Year ahead provides opportunity to improve ties, trade official says
Diplomatic tensions and rising costs mean that an increasing number of Japanese companies are moving to emerging markets elsewhere in the region, a leading Japanese trade official said.
But Shintaro Mine, president of the Japan External Trade Organization in Shanghai, said that the time is right for tensions to ease.
"I think the countries should take advantage of the 35th anniversary of the signing of the Treaty of Peace and Friendship between Japan and China as a window of opportunity to improve relations."
Mine oversees his country's largest government-led foreign trade and investment office outside Japan. A poll conducted by the organization in December suggested that China's attractiveness as a top investment destination was declining.
Of the 8,000 Japanese enterprises surveyed, all with a presence in the Asia-Pacific region, 52.3 percent believed that China would still be an important investment destination in two years. This figure was down from 66.8 percent at the end of 2011.
The fall marked the steepest single drop for a country, Mine said.
"We noticed a surge in Japanese interest in emerging markets like Cambodia, Myanmar and Laos. There's already intense competition in countries such as Vietnam and Indonesia where Chinese companies have established a foothold," Mine said.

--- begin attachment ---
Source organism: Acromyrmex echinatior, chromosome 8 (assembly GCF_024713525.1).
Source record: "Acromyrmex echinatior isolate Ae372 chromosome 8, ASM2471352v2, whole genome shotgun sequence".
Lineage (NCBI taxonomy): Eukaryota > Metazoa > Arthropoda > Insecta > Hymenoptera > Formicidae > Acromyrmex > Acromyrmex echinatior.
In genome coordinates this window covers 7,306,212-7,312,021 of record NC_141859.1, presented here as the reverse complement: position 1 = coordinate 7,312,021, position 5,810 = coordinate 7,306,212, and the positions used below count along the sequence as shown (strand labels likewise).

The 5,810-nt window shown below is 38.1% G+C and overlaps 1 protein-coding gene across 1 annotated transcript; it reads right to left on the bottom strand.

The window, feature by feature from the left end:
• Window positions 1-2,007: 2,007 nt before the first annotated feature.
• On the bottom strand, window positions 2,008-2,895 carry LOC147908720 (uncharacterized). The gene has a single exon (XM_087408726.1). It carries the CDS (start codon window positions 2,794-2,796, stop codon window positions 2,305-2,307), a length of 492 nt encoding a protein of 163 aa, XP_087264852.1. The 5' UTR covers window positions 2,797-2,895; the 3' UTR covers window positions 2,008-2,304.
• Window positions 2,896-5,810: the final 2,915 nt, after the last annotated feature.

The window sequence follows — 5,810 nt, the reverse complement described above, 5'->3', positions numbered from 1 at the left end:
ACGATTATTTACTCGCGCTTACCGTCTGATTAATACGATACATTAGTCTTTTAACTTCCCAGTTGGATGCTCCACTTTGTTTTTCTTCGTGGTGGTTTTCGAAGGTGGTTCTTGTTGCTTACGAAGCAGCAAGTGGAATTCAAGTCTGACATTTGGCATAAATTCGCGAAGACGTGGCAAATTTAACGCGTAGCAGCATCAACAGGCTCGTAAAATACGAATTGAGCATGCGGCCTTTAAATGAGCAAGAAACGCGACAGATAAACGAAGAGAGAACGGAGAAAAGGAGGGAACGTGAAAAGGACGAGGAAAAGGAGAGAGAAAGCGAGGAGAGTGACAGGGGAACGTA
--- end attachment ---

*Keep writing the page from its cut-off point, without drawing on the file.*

Concerns over China's rising costs have also come into play as higher wages and operating costs deter Japanese investors, he noted.
"Some Japanese firms lost the opportunity to bid for certain government procurement projects in China. These companies have a growing sense of uncertainty about carrying out business in China," he said.
Japan's automobile sector, tourism, agriculture and food exports are among the worst-hit industries since September, Mine noted. As a result, only a fraction of investment projects are being carried out as planned, while most operations have been halted or even completely stopped.
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